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ROLE OF T-CELL SUBPOPULATIONS IN THE IMMUNOLOGIC TOLERANCE INDUCTION


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Abstract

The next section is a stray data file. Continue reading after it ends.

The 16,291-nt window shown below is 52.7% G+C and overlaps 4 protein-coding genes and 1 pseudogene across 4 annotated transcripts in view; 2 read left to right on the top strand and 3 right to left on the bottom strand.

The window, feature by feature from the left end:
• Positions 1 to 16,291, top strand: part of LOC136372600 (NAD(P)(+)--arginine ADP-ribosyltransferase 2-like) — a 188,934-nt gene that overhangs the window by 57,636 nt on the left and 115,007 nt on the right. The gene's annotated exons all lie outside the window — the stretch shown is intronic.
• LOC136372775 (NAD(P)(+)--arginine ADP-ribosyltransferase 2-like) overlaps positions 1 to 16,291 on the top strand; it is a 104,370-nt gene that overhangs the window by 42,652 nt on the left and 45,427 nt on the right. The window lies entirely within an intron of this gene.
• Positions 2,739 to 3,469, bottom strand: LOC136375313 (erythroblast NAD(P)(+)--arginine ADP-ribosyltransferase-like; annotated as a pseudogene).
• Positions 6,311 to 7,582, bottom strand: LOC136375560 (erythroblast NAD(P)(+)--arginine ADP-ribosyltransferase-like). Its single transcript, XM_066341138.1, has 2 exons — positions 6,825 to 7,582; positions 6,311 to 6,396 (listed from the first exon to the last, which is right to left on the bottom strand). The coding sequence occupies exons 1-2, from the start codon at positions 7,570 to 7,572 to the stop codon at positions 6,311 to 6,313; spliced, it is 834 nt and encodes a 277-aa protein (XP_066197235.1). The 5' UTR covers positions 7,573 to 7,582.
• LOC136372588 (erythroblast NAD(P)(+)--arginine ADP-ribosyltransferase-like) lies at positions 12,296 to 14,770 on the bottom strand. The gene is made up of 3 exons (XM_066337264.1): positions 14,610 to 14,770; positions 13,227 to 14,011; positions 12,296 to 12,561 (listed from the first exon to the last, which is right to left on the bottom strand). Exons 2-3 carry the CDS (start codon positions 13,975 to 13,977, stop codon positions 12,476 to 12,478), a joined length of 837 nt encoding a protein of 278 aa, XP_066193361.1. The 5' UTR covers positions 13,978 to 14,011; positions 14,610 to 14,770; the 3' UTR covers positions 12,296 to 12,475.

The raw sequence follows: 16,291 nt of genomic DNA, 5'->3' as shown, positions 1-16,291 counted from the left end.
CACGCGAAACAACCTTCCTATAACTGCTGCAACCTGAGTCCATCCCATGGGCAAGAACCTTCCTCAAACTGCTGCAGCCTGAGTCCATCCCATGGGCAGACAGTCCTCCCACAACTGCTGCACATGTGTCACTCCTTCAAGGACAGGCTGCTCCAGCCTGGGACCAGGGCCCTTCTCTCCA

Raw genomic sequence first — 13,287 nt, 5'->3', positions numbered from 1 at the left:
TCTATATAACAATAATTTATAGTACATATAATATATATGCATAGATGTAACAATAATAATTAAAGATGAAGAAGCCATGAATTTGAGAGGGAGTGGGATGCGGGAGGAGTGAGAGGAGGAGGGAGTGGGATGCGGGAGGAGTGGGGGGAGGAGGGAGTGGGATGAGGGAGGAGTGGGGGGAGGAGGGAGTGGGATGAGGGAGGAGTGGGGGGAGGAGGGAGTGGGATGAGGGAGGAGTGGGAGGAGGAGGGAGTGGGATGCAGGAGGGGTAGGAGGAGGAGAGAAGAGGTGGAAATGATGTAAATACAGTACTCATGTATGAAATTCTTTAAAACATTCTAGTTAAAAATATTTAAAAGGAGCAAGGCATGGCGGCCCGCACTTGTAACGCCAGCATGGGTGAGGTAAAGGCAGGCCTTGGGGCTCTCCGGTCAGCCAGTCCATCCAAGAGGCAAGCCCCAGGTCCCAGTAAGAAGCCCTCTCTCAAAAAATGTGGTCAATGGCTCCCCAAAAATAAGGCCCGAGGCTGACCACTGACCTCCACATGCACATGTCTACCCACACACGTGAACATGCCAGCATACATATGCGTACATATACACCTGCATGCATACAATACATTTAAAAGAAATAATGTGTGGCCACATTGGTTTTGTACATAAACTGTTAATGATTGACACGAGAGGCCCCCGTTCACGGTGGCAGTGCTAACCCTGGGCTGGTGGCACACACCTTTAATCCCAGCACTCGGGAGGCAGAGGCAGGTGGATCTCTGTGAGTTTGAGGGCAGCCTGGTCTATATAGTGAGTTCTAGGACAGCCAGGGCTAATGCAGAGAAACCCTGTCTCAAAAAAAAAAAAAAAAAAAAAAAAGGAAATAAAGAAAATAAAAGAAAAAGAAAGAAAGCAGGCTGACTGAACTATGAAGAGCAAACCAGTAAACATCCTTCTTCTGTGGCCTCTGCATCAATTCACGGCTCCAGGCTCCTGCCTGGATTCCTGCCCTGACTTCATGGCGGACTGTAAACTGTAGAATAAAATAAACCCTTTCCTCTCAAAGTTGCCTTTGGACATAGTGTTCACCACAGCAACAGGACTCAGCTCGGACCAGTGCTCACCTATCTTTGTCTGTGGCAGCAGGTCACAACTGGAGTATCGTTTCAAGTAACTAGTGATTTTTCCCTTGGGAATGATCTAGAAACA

One of the main problems of modern transplantation is a necessity maintain immunodeficiency to prevent graft rejection. Long-term drugs designed to reduce the level of immunoreactivity, eventually leads to serious infectious diseases and cancer. Consequently approaches to reduce donor-specific effector responses without affect the immune response against other antigens are developed. There are several types of regulatory cells in humans including CD4+ T-regulatory cells (Treg), and a number of T-lymphocytes (CD8+CD28- T cells, CD4-CD8- T cells). All Tregs perform regulatory function against effector cells during the inflammatory response by using similar nonspecific mechanisms. These mechanisms are mediated either through surface molecules (such as CTLA-4 or PD-1/PD-L1) or soluble molecules (such as IL-10, TGF-β, IDO). However, there is evidence of action of Tregs through the antigen-specific mechanism. Understanding principles of the alloantigen-specific immunological tolerance formation of Treg can create prerequisites for the cellular approaches development aimed at reducing the level of immunodeficiency necessary for donor tissue long-term functioning. This review summarizes the current evidence on the various populations and the using mechanisms of regulatory T cells to induce immunological tolerance.


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